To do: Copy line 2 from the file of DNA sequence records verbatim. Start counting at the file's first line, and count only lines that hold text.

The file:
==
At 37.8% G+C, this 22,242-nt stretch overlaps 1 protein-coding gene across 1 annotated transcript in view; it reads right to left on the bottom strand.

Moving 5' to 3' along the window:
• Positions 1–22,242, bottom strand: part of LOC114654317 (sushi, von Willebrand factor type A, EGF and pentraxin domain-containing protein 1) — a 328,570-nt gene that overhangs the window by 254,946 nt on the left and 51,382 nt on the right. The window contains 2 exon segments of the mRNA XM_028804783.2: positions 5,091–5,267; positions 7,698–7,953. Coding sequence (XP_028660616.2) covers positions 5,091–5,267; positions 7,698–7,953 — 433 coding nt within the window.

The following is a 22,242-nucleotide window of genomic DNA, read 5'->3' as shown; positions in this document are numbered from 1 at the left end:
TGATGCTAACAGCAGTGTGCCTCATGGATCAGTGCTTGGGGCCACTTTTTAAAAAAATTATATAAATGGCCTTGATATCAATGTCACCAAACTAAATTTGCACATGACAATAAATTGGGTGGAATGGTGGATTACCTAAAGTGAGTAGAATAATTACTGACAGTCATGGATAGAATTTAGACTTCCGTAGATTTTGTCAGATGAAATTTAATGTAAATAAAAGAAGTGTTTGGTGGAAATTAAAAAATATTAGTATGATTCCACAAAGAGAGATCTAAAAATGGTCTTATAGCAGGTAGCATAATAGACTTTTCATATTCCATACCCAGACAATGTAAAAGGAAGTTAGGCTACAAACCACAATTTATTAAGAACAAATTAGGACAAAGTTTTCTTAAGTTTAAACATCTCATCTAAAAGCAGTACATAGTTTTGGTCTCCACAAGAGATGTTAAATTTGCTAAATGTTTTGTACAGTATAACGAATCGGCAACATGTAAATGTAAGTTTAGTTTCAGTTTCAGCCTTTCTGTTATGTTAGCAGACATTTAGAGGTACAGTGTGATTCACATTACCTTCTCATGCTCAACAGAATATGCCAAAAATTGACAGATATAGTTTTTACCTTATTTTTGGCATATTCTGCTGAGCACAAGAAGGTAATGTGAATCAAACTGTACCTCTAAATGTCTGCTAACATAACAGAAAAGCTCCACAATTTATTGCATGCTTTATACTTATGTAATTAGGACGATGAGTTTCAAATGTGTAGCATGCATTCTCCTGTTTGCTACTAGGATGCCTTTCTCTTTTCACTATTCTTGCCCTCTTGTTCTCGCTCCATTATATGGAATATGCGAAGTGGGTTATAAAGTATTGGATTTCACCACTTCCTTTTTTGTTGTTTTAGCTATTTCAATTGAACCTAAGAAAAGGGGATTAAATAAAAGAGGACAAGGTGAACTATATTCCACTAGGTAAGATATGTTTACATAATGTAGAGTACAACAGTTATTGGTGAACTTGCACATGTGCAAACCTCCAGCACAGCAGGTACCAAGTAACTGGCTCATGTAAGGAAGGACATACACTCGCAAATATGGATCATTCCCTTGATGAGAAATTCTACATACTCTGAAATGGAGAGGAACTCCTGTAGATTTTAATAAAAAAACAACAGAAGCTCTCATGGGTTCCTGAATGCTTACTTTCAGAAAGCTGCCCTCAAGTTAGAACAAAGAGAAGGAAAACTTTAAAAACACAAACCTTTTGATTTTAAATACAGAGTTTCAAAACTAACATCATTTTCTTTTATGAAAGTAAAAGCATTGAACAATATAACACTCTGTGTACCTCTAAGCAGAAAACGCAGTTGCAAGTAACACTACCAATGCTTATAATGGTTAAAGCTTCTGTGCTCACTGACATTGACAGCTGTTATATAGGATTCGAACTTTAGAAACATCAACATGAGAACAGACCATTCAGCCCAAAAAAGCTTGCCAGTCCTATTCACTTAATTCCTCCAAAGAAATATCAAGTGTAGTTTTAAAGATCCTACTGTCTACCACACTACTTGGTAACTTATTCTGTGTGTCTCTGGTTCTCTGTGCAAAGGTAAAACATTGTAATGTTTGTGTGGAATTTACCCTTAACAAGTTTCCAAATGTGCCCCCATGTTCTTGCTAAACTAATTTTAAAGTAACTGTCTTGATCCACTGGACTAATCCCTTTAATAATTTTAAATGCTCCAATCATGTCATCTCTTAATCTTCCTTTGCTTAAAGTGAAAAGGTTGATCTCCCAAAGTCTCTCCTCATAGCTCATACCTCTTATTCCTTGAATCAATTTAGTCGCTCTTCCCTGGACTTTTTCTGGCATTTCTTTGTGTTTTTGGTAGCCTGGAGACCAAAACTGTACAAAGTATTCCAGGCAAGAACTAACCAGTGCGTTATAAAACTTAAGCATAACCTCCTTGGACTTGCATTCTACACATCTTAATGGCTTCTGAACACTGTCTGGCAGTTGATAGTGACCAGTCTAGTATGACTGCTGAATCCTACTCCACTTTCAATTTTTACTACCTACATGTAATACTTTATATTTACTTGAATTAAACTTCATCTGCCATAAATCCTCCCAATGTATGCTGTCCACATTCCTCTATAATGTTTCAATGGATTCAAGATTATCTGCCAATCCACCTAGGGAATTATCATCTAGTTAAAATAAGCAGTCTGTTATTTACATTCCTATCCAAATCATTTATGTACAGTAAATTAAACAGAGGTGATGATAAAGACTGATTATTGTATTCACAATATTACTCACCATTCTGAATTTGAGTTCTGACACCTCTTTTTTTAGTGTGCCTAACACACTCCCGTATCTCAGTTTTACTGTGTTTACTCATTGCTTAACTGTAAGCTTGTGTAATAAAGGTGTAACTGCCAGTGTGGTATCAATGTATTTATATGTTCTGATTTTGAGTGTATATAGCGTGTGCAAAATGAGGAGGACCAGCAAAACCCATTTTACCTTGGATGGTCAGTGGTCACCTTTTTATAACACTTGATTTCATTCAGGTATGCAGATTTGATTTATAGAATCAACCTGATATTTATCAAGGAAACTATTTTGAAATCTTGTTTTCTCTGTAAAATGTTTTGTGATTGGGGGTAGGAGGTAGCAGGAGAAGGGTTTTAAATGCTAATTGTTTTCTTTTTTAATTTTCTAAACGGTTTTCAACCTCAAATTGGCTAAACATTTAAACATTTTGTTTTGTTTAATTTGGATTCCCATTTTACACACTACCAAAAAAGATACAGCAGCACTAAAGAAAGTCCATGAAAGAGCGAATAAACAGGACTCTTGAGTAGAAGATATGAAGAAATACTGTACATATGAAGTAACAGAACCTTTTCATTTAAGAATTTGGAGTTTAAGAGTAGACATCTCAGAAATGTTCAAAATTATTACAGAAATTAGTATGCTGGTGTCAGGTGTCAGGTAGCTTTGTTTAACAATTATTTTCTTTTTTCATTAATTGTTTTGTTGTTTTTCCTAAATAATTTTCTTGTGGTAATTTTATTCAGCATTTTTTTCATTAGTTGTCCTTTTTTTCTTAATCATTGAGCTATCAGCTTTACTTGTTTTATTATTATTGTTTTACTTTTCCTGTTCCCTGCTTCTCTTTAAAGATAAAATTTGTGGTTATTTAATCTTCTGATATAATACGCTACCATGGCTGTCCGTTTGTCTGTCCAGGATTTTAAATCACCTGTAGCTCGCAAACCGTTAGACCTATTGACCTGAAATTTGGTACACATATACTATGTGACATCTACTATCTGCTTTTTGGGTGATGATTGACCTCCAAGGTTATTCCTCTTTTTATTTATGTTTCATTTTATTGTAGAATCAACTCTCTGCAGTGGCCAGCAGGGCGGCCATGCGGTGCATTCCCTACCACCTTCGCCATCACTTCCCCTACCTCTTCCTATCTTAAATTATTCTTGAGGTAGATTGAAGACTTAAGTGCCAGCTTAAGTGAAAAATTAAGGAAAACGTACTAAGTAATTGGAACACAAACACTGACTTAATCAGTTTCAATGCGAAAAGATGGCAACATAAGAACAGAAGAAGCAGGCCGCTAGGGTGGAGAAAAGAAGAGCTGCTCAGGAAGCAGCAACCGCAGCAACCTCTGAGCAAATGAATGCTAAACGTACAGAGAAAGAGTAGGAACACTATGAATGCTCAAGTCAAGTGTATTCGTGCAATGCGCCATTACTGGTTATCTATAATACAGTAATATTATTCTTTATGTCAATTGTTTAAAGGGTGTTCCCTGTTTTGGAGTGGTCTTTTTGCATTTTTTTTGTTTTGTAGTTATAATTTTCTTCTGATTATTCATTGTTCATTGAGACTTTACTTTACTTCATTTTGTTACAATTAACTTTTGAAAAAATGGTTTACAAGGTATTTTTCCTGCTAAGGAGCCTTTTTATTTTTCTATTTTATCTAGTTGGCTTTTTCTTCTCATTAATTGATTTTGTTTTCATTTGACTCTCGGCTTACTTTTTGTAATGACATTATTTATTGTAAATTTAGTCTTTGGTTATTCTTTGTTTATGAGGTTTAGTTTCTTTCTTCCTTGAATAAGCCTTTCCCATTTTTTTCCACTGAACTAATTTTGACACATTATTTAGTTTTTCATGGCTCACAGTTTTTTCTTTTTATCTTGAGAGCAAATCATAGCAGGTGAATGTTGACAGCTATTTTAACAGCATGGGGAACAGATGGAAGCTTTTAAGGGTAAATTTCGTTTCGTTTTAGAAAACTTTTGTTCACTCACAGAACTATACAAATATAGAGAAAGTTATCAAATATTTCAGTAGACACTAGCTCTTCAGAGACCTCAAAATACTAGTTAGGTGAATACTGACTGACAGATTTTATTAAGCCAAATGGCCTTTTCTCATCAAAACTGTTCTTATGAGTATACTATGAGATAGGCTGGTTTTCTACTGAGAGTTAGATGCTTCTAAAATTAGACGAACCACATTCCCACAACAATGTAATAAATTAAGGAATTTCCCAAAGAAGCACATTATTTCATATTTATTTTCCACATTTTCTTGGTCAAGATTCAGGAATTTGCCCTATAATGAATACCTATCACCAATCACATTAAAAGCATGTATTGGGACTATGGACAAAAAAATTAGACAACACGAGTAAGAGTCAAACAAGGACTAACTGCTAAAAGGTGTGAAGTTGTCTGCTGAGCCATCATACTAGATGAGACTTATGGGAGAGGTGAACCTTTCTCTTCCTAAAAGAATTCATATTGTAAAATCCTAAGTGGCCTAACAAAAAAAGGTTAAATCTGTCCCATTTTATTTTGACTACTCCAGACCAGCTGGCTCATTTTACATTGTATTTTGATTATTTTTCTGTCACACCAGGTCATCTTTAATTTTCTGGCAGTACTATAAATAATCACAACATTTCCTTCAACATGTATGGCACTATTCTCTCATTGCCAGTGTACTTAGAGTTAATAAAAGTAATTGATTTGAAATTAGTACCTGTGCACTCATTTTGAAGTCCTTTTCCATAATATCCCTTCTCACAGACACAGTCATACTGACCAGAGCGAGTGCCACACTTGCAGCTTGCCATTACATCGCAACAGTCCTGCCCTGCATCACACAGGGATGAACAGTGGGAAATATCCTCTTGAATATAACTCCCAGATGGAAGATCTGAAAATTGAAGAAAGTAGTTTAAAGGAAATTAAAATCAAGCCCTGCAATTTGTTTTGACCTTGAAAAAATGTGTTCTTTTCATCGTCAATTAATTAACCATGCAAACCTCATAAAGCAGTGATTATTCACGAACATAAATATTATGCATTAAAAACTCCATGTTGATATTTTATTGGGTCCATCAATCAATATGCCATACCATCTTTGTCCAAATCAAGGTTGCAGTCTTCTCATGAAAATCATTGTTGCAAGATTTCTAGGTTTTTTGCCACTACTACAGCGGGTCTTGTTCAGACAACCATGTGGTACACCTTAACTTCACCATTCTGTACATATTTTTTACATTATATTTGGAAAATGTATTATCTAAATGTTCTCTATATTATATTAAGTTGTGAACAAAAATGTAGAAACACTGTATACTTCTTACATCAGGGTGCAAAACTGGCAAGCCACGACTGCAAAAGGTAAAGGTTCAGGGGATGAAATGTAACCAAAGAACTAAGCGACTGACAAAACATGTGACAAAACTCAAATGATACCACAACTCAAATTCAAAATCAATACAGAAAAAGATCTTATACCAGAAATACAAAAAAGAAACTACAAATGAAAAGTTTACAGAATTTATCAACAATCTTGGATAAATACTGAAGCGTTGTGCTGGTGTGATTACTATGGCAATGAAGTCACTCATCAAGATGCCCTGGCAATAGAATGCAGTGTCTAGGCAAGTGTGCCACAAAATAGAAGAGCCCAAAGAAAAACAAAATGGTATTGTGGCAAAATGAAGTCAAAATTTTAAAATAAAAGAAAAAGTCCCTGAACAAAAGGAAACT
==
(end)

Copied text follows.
Moving 5' to 3' along the window: